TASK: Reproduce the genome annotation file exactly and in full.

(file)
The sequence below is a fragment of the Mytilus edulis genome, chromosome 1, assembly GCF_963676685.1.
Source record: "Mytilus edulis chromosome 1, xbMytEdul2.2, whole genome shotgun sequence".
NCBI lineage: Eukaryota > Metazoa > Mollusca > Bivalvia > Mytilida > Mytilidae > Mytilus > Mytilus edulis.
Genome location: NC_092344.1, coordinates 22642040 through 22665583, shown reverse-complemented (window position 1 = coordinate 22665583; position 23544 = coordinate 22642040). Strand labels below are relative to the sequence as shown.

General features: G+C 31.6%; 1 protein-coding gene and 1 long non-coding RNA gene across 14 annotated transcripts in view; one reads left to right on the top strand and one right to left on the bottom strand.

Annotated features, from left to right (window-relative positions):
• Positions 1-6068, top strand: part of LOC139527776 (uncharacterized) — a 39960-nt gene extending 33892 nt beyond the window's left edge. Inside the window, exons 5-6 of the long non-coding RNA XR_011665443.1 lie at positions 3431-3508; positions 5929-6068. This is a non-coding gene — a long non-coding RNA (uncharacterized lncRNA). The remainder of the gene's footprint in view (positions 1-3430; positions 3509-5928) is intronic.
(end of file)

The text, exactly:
The sequence below is a fragment of the Mytilus edulis genome, chromosome 1, assembly GCF_963676685.1.
Source record: "Mytilus edulis chromosome 1, xbMytEdul2.2, whole genome shotgun sequence".
NCBI lineage: Eukaryota > Metazoa > Mollusca > Bivalvia > Mytilida > Mytilidae > Mytilus > Mytilus edulis.
Genome location: NC_092344.1, coordinates 22642040 through 22665583, shown reverse-complemented (window position 1 = coordinate 22665583; position 23544 = coordinate 22642040). Strand labels below are relative to the sequence as shown.

General features: G+C 31.6%; 1 protein-coding gene and 1 long non-coding RNA gene across 14 annotated transcripts in view; one reads left to right on the top strand and one right to left on the bottom strand.

Annotated features, from left to right (window-relative positions):
• Positions 1-6068, top strand: part of LOC139527776 (uncharacterized) — a 39960-nt gene extending 33892 nt beyond the window's left edge. Inside the window, exons 5-6 of the long non-coding RNA XR_011665443.1 lie at positions 3431-3508; positions 5929-6068. This is a non-coding gene — a long non-coding RNA (uncharacterized lncRNA). The remainder of the gene's footprint in view (positions 1-3430; positions 3509-5928) is intronic.